A Classical Response to Peter’s Denial of Christ: A Lenten Reflection
~ by Joelle Hodge ~
With the approach of Holy Week and Easter, I was asked by my pastor to provide a response to the account of Christ’s journey to the cross in Mark’s Gospel, chapter 14, verses 66–72 (Peter’s infamous denial of Jesus). I find it nearly impossible to sever my classical training from my personal approach to life; it’s not something I have relegated to my academic pursuits alone. As a teacher of rhetoric and logic, I find myself always weaving together the great tapestry of voices I encounter into the fabric of my writing. In many ways, I too am a classical student despite my nearly twenty years of teaching in the classical tradition. I share here the response I wrote for my congregation.
Quo Vadis? It’s a Latin phrase meaning “Where are you going?” and was popularized in Henryk Sienkiewicz’s award-winning Polish novel by the same name. Years ago, at a local classical school, I had the opportunity to teach this book as part of an Ancient Greek & Roman literature course, due to the story’s being set in Nero’s first-century Rome. Quo Vadis is a “must read,” not only because it’s excellent literature for dialectic and rhetoric students (and adults, for that matter), but also because it raises such a great question: Where are you going?
It’s a question Peter asked Jesus in John 13 and one that really sets up Peter’s denial later.
Peter was perhaps the greatest champion for Christ, repeatedly asserting his faithfulness, his steadfastness of will, his desire, and his intent to follow Jesus. If we recall, in Mark 14:29 we find Peter, again resolved to stand with Christ. He boasts, “Even though they all fall away, I will not.” He is so utterly resolved, in fact, that when the Roman soldiers came for Jesus in the garden, Peter rushes to the defense of Jesus with a sword. However, as we later find out in Mark 14:66–72, Peter does not make good on his promise to lay down his life for Jesus. Instead, in the moment of questioning, he denies Christ—three times.
These denials occur a very short time after swinging that sword at the soldiers. We find Peter at his weakest. And to whom do we find him backing down? To Pilot? To more armed men? No. Peter denies Jesus in the face of what would certainly be considered a lesser threat: the pointing finger of a servant girl. It’s to the servant girl that he denies knowing Christ.
It’s in this paradox that I recognize myself—I have been both versions of Peter. I have experienced great moments where the Holy Spirit has emboldened me with wisdom, strength, and faithfulness beyond my humanity in response to tremendous darkness. And I have also experienced many times of completely abandoning my source of strength, compromising my beliefs—becoming intimidated by a servant girl.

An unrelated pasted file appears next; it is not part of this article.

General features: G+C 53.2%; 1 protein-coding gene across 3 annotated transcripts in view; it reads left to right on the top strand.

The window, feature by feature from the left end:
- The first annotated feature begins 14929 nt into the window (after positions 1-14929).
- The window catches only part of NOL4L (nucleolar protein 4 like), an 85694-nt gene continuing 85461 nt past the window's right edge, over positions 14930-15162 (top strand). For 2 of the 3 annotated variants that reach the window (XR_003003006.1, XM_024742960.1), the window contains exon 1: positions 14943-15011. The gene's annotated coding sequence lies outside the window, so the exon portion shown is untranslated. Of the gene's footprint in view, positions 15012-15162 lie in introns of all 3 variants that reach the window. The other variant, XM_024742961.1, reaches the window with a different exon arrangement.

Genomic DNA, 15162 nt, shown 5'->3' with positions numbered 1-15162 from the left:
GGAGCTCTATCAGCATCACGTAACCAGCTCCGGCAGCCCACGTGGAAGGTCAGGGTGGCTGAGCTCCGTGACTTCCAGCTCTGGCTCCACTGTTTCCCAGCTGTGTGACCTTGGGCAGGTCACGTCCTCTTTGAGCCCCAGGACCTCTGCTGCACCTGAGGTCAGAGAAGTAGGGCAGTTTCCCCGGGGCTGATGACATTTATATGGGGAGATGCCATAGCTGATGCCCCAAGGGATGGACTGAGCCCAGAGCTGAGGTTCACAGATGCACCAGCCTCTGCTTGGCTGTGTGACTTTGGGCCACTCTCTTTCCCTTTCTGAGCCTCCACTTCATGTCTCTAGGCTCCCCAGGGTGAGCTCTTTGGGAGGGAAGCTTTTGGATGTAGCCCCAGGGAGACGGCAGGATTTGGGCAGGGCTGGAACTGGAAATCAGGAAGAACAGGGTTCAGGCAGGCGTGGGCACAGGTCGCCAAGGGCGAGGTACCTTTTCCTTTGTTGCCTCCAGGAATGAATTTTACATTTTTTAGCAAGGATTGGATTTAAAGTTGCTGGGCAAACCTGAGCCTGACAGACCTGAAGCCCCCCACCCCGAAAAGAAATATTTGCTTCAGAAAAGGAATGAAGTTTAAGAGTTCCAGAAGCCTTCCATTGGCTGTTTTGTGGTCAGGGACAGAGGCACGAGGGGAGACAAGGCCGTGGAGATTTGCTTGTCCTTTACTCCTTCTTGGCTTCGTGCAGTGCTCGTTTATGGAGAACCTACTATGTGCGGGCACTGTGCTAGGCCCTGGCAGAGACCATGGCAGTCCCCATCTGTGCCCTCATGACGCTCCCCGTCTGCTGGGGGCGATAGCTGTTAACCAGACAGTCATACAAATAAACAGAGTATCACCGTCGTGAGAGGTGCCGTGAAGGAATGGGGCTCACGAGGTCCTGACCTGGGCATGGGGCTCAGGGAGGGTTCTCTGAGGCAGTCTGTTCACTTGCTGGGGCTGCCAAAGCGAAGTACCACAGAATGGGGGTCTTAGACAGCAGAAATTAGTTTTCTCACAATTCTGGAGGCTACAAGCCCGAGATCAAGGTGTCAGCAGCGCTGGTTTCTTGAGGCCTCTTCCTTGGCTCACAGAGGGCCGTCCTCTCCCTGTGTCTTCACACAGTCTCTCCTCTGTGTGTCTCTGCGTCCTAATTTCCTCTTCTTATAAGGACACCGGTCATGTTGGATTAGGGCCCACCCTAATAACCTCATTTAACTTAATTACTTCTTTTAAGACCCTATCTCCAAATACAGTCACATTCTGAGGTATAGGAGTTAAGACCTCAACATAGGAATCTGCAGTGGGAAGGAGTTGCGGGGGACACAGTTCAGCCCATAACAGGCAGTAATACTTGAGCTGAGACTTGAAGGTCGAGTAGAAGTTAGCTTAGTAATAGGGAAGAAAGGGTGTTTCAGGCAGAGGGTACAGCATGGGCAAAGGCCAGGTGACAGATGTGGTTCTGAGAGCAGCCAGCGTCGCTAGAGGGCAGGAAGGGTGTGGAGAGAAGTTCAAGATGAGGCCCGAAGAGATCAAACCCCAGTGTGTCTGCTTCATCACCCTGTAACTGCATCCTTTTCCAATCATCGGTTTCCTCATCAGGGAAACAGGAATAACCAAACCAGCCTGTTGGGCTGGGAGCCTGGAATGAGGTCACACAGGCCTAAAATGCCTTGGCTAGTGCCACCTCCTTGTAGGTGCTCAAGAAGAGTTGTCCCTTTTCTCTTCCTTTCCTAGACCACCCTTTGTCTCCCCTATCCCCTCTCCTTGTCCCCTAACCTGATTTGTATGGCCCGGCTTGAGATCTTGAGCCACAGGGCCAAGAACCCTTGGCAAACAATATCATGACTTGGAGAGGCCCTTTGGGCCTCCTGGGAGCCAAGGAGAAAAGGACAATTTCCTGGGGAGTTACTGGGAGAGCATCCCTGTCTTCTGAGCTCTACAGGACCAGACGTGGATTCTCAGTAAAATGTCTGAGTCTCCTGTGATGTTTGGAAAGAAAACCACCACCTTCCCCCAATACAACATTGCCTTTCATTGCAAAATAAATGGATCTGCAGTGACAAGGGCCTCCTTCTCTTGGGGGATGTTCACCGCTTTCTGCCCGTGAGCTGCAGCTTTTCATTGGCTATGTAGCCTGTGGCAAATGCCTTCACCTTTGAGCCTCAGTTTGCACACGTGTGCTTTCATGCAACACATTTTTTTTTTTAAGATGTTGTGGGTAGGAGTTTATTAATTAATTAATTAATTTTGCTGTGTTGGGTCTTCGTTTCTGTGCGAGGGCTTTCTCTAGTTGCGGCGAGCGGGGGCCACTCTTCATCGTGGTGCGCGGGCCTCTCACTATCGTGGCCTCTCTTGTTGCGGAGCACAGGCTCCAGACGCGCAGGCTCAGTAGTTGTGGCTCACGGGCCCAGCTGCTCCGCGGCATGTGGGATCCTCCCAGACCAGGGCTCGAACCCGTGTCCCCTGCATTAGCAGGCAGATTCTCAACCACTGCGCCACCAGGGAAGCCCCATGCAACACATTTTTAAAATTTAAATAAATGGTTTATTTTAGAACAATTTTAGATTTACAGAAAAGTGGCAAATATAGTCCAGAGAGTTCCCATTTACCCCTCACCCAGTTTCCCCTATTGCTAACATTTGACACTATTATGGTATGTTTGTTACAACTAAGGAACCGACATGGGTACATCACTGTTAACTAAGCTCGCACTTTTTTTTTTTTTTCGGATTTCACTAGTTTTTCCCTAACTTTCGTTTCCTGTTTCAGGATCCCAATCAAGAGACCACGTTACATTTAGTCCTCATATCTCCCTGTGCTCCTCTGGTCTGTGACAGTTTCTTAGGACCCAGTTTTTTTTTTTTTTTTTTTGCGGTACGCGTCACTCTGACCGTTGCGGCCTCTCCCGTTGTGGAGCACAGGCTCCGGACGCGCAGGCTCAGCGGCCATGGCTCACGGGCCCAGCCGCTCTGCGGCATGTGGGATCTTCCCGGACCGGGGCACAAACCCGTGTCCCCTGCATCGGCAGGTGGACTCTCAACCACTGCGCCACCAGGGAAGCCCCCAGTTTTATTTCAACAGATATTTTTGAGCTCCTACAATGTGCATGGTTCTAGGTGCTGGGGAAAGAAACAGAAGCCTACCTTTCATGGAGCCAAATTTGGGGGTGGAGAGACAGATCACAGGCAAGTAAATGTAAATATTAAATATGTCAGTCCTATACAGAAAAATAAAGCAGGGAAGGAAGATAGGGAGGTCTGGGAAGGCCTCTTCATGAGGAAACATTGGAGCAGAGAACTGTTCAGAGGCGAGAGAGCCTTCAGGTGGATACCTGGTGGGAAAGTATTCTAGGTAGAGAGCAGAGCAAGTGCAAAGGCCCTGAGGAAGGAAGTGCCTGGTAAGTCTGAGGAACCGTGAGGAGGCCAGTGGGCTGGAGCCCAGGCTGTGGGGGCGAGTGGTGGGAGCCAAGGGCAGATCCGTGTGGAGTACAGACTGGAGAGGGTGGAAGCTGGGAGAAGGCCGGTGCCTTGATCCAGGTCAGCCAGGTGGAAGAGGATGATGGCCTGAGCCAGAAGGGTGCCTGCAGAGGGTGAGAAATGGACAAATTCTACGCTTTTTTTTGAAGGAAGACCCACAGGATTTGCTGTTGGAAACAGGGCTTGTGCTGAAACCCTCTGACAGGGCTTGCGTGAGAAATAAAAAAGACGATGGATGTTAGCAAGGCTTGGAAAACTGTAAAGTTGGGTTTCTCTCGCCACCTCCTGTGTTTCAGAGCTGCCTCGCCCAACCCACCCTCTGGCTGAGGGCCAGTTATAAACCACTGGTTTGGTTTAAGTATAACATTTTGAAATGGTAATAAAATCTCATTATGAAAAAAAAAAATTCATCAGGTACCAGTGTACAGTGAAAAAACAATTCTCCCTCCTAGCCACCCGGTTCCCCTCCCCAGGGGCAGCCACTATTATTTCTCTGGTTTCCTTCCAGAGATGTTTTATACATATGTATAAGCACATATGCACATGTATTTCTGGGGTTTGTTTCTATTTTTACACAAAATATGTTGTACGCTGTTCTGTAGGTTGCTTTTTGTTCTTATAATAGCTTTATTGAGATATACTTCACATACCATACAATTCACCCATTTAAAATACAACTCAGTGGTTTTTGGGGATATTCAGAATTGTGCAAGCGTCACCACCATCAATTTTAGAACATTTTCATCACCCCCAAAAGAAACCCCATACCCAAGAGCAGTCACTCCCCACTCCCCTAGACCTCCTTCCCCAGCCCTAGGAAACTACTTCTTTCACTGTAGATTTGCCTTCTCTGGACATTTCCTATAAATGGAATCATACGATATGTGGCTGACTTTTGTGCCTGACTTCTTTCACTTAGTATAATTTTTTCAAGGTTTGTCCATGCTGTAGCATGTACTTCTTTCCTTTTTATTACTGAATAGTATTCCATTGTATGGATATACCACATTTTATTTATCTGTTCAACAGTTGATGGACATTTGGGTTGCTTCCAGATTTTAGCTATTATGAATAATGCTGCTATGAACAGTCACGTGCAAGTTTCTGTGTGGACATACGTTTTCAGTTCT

But here’s the beauty in Peter’s failure, and it’s the second observation we can note from Peter’s denial in Mark. Listen to Peter’s complete response:
“He broke down and wept.” Friends, in this moment we see Peter’s contrition. “As long as we are alive, repentance and a return to forgiveness are always options. In this respect, the repentance of Simon Peter is to be contrasted with the despair of Judas” (Touchstone). In her essay “The Greatest Drama Ever Staged,” Dorothy Sayers (a contemporary of Lewis and Tolkien, and the only female Inkling), writes: “Then Judas, [who] had betrayed Him, when he saw that He was condemned, . . . cast down the pieces of silver in the temple, and departed, and went and hanged himself.” Sayers goes on: “All of us, perhaps, are too ready, when our behaviour turns out to have appalling consequences, to rush out and hang ourselves . . . St. Peter, who had a . . . betrayal of his own to weep for, made his act of contrition and waited to see what came next.”
And what did come next for Peter? If we look ahead, we will see that Jesus had plans for Peter—BIG PLANS. In Matthew 16:18, “[Jesus told him], you are Peter, and on this rock I will build my church, and the gates of hell shall not prevail against it.”
When I remember Peter’s failures (and my own), I must also hear Christ’s forgiveness. Here in these verses, we learn we always have a choice to make in response to the grace being offered. Paul David Trip, author of New Morning Mercies, writes, “[God] takes the disasters in your life and makes them tools of redemption. He takes your failure and employs it as a tool of grace.”
What do we do with our failures and betrayals? Where will we choose to go? Will we follow despair, or will we follow repentance? I’ll ask you here in the midst of Lent, as we are all reminded of His grace freely given, as we stand at the foot of the cross and remember the greatest sacrifice ever made: Quo Vadis? Where are you going?